Shame is one of those emotions that a lot of people label “negative,” and talk about simply wanting to banish or let go of. I will argue that all emotions are useful, and only take on a positive or negative connotation in the way you’ve learned to relate to them.
What are emotions?
An emotion is an experience that puts a person in motion. It comes up in response to a situation that calls for action, and gives an intuitive sense for what type of action to take — a motive. The label given to an emotion is literally just a name for the feelings and thoughts associated with the action tendency which comes up in the body under particular circumstances.
For example, if something unfair is happening that I think I might reasonably be able to address, I’ll feel anger, which is my motivation to confront the source of the injustice, to use my strength and power to stick up for myself. If I repress all of my anger, I’ll be a doormat and let others take advantage of me. On the other hand, if I fixate on sources of rage over which I have no legitimate power, I’ll end up misapplying my strength in ways that may harm myself or others.
Each emotion is like this. An action tendency that is useful insofar as:
- Your appraisal of the situation is accurate, and
- You are able to tolerate the feeling of it.
In other words, emotions are healthy and useful when we’re able to relate to them in healthy, balanced ways.
What is shame?
Shame is the feeling that comes up when you realize that there is a gap between what’s expected of you and what you’ve been doing. It motivates you to close that gap, to do better, to live up to the expectations you hold for yourself and those that your community holds for you.
We say a person “has no shame” when they don’t seem to adhere to any community norms or values. This is not usually thought of as a positive trait, although the ability to subvert cultural norms and expectations can allow a person to show a great sense of humor (provided they’re not inclined to do so in a way that others find hurtful.)
When I notice that my house has gotten dirty, certain feelings come up automatically. I feel a sense of displeasure, because it’s not nice to be in a place that’s dirty. I also get a small feeling of shame because it’s up to me to keep up my own house and I can see that I haven’t kept up on that responsibility. So that small feeling of shame, along with a desire to be satisfied with my home and with myself, helps to motivate me to take action. My house gets cleaned.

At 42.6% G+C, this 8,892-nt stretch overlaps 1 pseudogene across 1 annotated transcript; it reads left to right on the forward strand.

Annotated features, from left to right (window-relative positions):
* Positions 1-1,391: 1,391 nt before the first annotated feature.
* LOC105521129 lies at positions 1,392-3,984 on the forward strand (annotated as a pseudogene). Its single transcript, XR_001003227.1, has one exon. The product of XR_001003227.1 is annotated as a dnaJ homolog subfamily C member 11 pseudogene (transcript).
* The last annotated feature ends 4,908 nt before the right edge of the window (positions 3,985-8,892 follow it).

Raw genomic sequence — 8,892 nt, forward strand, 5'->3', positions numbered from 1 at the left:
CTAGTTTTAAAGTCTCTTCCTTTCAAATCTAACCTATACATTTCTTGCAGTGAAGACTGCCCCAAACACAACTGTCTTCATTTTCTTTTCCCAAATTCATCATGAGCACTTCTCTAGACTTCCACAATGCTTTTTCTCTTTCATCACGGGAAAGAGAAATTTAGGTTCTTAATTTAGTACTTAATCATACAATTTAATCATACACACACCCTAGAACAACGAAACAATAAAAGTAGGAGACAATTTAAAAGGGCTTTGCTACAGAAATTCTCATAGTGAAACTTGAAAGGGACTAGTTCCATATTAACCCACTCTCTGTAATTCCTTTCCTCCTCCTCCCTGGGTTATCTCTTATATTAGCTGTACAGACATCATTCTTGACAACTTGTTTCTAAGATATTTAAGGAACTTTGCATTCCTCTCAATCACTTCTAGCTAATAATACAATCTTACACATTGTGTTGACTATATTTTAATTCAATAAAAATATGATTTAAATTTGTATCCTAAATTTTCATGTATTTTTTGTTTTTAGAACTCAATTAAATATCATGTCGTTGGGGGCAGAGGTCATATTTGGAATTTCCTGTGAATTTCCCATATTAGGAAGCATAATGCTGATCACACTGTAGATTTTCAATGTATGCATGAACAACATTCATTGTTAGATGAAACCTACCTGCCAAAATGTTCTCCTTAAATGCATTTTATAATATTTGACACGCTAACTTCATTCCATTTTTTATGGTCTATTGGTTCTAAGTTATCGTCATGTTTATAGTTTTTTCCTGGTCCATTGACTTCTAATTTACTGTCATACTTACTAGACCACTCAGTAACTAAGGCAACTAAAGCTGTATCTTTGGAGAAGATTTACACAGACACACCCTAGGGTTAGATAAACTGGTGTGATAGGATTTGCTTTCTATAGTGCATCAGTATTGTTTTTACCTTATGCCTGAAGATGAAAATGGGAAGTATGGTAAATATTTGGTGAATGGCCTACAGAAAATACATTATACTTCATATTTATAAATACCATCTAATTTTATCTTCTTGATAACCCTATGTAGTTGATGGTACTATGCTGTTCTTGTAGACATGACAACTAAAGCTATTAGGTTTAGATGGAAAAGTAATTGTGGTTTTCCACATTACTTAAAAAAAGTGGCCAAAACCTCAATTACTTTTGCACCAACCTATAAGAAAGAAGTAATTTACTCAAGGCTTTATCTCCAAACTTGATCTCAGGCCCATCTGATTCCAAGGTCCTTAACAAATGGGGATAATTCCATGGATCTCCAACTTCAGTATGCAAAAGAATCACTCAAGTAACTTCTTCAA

What do poor relationships with shame look like?
On the other hand, what if I’m overly afraid of feeling ashamed? If I avoid the feeling of shame, rather than allow it, then I also block the motivation to clean. I end up in a vicious cycle, in which my house keeps getting dirtier, and so the shame feeling keeps getting stronger. I’ll exhaust myself more and more with the effort it takes to avoid the shame feeling, instead of honoring it by taking the action it is calling for. This is a phobic, or repressive, response to shame.
Shame can also go too far, if my expectations for myself are unrealistic. If I believe a good person keeps a house so clean that you can eat off the floor at all times, then I will feel the emotion of shame coming up anytime that’s not true. As a result, in order to satisfy the shameful feeling, I will either have to stop walking on my floor, or to keep washing the floor constantly. This is an obsessive-compulsive response to shame.
A balanced and healthy position toward shame is a recognition of the usefulness of this feeling in motivating you to meet your own expectations for yourself. If you feel overwhelmed by shame, then you either need to adjust your expectations, or else increase your tolerance for the feeling.